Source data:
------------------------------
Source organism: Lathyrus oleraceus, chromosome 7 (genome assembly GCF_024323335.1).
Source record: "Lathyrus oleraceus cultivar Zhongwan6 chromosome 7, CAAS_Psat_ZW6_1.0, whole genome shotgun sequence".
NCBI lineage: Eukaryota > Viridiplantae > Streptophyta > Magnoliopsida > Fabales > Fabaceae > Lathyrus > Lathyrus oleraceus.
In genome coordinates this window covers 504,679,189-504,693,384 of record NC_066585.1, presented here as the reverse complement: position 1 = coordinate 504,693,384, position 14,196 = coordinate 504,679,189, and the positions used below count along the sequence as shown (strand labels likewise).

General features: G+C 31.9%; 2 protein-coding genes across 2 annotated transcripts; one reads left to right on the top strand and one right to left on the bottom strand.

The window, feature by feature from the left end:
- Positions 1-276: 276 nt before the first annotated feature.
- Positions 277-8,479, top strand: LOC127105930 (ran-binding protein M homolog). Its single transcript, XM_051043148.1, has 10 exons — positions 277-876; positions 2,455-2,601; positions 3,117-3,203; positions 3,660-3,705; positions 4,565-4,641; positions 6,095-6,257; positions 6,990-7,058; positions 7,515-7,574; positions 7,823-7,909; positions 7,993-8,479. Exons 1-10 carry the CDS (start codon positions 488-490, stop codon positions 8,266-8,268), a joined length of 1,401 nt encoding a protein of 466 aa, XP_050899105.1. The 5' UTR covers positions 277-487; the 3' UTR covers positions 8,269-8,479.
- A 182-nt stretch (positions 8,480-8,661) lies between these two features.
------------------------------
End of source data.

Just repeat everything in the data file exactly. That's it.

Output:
Source organism: Lathyrus oleraceus, chromosome 7 (genome assembly GCF_024323335.1).
Source record: "Lathyrus oleraceus cultivar Zhongwan6 chromosome 7, CAAS_Psat_ZW6_1.0, whole genome shotgun sequence".
NCBI lineage: Eukaryota > Viridiplantae > Streptophyta > Magnoliopsida > Fabales > Fabaceae > Lathyrus > Lathyrus oleraceus.
In genome coordinates this window covers 504,679,189-504,693,384 of record NC_066585.1, presented here as the reverse complement: position 1 = coordinate 504,693,384, position 14,196 = coordinate 504,679,189, and the positions used below count along the sequence as shown (strand labels likewise).

General features: G+C 31.9%; 2 protein-coding genes across 2 annotated transcripts; one reads left to right on the top strand and one right to left on the bottom strand.

The window, feature by feature from the left end:
- Positions 1-276: 276 nt before the first annotated feature.
- Positions 277-8,479, top strand: LOC127105930 (ran-binding protein M homolog). Its single transcript, XM_051043148.1, has 10 exons — positions 277-876; positions 2,455-2,601; positions 3,117-3,203; positions 3,660-3,705; positions 4,565-4,641; positions 6,095-6,257; positions 6,990-7,058; positions 7,515-7,574; positions 7,823-7,909; positions 7,993-8,479. Exons 1-10 carry the CDS (start codon positions 488-490, stop codon positions 8,266-8,268), a joined length of 1,401 nt encoding a protein of 466 aa, XP_050899105.1. The 5' UTR covers positions 277-487; the 3' UTR covers positions 8,269-8,479.
- A 182-nt stretch (positions 8,480-8,661) lies between these two features.